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ModSecurity Blog: April 2005

The public life of Apache Security begins


My book, Apache Security, is finally out, after a year and a half of hard labour. I began talking to the publisher in the summer of 2003, and began research shortly after. I began writing in March 2004 and finished in December 2004. O'Reilly had it in stock on March 1st 2005, but it only become widely available in late March.

The work itself was great fun. It is a great privilege to be able to explore the boundaries of your own knowledge in detail. I did have periods of despair, of course. But I was prepared for them from reading blog entries of other book writers. I knew how difficult it was going to be. The biggest challenge I had was deciding what to cover, and what to leave out. It was never going to be a book for absolute beginners (officially, it's an "intermediate to advanced" type of book) but I didn't want to write a book that would be understood only by a few people who are already Apache experts. On an another level, it was also not possible to look at the security of the Apache web server in isolation. A book that pretends to provide "everything you need to know to secure your Apache web server" must delve into topics such as networks security, host security, and web application security. As it turned out I had to deal with these questions every single day. It was a struggle to keep the book from growing too much. Initially, the book was supposed to be around 280 pages long. In the end, it grew to over 400 pages.

As my work progressed I began to think more and more about the process. The traditional book writing process restricts the author to his experience, the experience of his immediate peers, and the experience of the technical reviewers. While this may work in some, or even many cases, I came to believe that a piece of technical writing can achieve its best only through the collaboration process with the readers. Now that the book is out, this is exactly what I am looking forward to.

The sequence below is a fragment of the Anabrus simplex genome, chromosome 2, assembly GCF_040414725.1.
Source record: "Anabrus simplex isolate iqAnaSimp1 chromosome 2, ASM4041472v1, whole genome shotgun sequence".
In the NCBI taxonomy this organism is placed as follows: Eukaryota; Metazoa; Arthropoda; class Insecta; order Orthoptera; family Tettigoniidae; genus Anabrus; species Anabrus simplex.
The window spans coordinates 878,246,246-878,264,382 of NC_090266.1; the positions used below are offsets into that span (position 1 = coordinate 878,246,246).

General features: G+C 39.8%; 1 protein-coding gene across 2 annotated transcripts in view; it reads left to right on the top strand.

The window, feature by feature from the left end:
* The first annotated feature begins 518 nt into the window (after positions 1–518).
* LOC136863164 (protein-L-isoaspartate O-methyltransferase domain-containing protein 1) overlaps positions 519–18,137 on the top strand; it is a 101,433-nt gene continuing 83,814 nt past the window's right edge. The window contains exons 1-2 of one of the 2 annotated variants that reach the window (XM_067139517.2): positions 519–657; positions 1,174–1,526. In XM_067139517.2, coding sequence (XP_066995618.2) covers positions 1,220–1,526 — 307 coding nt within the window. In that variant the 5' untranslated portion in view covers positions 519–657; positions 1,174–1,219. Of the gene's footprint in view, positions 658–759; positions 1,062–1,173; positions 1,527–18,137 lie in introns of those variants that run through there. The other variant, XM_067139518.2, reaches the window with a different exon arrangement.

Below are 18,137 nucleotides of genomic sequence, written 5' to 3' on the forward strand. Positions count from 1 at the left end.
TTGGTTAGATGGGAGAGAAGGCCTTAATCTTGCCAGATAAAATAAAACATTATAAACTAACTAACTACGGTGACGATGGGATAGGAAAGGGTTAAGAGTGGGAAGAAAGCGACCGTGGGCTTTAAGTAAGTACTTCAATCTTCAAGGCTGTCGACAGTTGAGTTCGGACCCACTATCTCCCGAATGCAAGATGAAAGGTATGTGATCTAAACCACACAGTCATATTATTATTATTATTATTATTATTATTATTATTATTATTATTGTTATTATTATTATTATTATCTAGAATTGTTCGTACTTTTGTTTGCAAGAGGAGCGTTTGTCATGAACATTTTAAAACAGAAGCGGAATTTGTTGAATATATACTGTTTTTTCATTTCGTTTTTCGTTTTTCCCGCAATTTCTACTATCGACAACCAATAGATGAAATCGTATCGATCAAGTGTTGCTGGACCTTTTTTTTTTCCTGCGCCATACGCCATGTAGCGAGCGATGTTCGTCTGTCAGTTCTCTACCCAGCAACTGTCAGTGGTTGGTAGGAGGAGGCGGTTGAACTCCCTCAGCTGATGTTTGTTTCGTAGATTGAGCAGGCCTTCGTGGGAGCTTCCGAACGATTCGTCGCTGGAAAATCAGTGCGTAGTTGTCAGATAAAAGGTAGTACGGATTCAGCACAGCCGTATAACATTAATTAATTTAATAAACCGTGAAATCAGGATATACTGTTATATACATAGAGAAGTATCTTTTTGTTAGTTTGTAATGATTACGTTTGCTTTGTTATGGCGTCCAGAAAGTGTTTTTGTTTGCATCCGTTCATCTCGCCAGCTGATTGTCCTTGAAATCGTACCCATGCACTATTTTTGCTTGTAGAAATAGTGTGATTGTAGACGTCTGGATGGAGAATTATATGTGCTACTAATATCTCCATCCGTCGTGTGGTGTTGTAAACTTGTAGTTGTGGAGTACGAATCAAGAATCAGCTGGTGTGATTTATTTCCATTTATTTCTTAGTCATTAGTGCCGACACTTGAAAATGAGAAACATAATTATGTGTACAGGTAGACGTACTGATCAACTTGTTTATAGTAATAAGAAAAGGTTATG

The first step, the book's web site, is already completed. In the following months I plan to put more material from the book online, start adding fresh content, and generally try to engage the public by offering them the stuff they are interested in. The way I see it, my work has just began.

AppSec Europe 2005 Slides Available Online

The slides from the OWASP AppSec Europe 2005 conference are now available online. All the sessions are excellent, but I'd like to bring a couple to your attention.

Jeff Williams, the OWASP Chair, gave a talk called OWASP Status / Reorganization, but he spent more time discussing the fundamental application security problems we are facing today. Very effectively, comparing application security to the past of the automobile market, he explained where we are, and gave some ideas where we might want to go. The star of the presentation is the idea to force vendors to explicitly declare the level of security of their applications. (The label to the right is from the presentation. It provoked a healthy laugh and an applause from the audience when it appeared on the screen.) I must say, this is a *very* interesting idea. Provided a nice list of guidelines exists (OWASP is certainly capable of drafting such a list), this approach could force the vendors to come out in the open. I also like the idea of third-party certification for this kind of thing.

Arian Evans gave two talks: Application Security Assessment Tools: An Overview of Available Testing Tools and Advanced Defense Techniques against Web Application State and Session Management Threats. His talks are interesting because he is a fun guy to listen to, but also because he presents the listeners with a *lot* of raw facts, and then leaves them to draw their own conclusions.

OWASP AppSec 2005 Impressions

Last weekend I attended the OWASP AppSec 2005 Europe here in London. I was there to give two talks, meet the people I only knew from email, and listen to the other speakers. When a conference is not aligned with my interests I tend to only come for the day(s) I speak on. This time, however, I was interested very much in what the others had to say! The experience has been great - two days filled with interesting talks and charismatic people. I hear the others had similar views of the event. On Saturday there was a dinner organised at a hotel/restaurant nearby. I was looking forward to attending but then had to be elsewhere that afternoon. That's the trouble when you live at the same place where the conference is being held.

I have uploaded my talks to the Thinking Stone web site: Apache Web Platform Security and Web Intrusion Detection With ModSecurity. I'll post again when the other presentations appear on the OWASP web site - there are some very interesting ones.

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